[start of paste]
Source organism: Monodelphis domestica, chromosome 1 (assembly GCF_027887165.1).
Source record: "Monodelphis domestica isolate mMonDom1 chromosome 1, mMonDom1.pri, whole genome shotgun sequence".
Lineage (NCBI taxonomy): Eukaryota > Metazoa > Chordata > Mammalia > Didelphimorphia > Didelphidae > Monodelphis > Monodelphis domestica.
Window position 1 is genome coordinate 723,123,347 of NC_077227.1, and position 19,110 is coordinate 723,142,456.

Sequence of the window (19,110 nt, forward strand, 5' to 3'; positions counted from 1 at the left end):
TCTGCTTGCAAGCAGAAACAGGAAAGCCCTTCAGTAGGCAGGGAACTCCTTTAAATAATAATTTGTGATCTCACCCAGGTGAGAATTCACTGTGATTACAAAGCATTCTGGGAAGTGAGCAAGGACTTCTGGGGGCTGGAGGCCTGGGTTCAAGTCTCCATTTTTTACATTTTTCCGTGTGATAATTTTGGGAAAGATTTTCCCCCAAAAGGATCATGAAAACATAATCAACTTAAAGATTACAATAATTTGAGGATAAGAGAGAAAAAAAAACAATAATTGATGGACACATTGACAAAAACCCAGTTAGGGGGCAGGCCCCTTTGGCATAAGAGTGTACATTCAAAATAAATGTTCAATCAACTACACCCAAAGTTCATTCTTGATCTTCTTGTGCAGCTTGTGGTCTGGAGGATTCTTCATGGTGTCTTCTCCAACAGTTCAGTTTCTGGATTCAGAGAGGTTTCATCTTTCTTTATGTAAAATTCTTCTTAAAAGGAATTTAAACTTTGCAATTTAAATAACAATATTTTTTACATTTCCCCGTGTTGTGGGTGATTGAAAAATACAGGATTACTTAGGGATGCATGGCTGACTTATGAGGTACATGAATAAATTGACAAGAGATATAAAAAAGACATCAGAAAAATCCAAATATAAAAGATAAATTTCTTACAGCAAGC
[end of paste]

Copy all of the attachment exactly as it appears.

Source organism: Monodelphis domestica, chromosome 1 (assembly GCF_027887165.1).
Source record: "Monodelphis domestica isolate mMonDom1 chromosome 1, mMonDom1.pri, whole genome shotgun sequence".
Lineage (NCBI taxonomy): Eukaryota > Metazoa > Chordata > Mammalia > Didelphimorphia > Didelphidae > Monodelphis > Monodelphis domestica.
Window position 1 is genome coordinate 723,123,347 of NC_077227.1, and position 19,110 is coordinate 723,142,456.

Sequence of the window (19,110 nt, forward strand, 5' to 3'; positions counted from 1 at the left end):
TCTGCTTGCAAGCAGAAACAGGAAAGCCCTTCAGTAGGCAGGGAACTCCTTTAAATAATAATTTGTGATCTCACCCAGGTGAGAATTCACTGTGATTACAAAGCATTCTGGGAAGTGAGCAAGGACTTCTGGGGGCTGGAGGCCTGGGTTCAAGTCTCCATTTTTTACATTTTTCCGTGTGATAATTTTGGGAAAGATTTTCCCCCAAAAGGATCATGAAAACATAATCAACTTAAAGATTACAATAATTTGAGGATAAGAGAGAAAAAAAAACAATAATTGATGGACACATTGACAAAAACCCAGTTAGGGGGCAGGCCCCTTTGGCATAAGAGTGTACATTCAAAATAAATGTTCAATCAACTACACCCAAAGTTCATTCTTGATCTTCTTGTGCAGCTTGTGGTCTGGAGGATTCTTCATGGTGTCTTCTCCAACAGTTCAGTTTCTGGATTCAGAGAGGTTTCATCTTTCTTTATGTAAAATTCTTCTTAAAAGGAATTTAAACTTTGCAATTTAAATAACAATATTTTTTACATTTCCCCGTGTTGTGGGTGATTGAAAAATACAGGATTACTTAGGGATGCATGGCTGACTTATGAGGTACATGAATAAATTGACAAGAGATATAAAAAAGACATCAGAAAAATCCAAATATAAAAGATAAATTTCTTACAGCAAGC